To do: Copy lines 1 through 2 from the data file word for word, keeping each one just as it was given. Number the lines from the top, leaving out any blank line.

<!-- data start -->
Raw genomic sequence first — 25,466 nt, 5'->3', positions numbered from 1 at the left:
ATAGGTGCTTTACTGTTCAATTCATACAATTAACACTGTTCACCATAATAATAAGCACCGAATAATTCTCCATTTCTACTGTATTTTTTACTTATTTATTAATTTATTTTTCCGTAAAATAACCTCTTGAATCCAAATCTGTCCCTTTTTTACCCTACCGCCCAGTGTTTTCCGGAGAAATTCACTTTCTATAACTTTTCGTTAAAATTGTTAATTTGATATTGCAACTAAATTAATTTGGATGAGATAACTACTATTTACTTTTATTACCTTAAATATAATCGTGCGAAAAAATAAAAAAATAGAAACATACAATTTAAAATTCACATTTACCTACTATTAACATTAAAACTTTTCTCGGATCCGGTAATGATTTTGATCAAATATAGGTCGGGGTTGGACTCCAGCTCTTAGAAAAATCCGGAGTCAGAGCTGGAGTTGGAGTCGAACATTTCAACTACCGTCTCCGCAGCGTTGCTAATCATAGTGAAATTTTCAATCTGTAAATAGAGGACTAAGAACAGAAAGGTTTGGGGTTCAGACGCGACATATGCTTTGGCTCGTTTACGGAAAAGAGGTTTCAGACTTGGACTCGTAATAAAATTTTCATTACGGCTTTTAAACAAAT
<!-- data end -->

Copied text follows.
Raw genomic sequence first — 25,466 nt, 5'->3', positions numbered from 1 at the left:
ATAGGTGCTTTACTGTTCAATTCATACAATTAACACTGTTCACCATAATAATAAGCACCGAATAATTCTCCATTTCTACTGTATTTTTTACTTATTTATTAATTTATTTTTCCGTAAAATAACCTCTTGAATCCAAATCTGTCCCTTTTTTACCCTACCGCCCAGTGTTTTCCGGAGAAATTCACTTTCTATAACTTTTCGTTAAAATTGTTAATTTGATATTGCAACTAAATTAATTTGGATGAGATAACTACTATTTACTTTTATTACCTTAAATATAATCGTGCGAAAAAATAAAAAAATAGAAACATACAATTTAAAATTCACATTTACCTACTATTAACATTAAAACTTTTCTCGGATCCGGTAATGATTTTGATCAAATATAGGTCGGGGTTGGACTCCAGCTCTTAGAAAAATCCGGAGTCAGAGCTGGAGTTGGAGTCGAACATTTCAACTACCGTCTCCGCAGCGTTGCTAATCATAGTGAAATTTTCAATCTGTAAATAGAGGACTAAGAACAGAAAGGTTTGGGGTTCAGACGCGACATATGCTTTGGCTCGTTTACGGAAAAGAGGTTTCAGACTTGGACTCGTAATAAAATTTTCATTACGGCTTTTAAACAAAT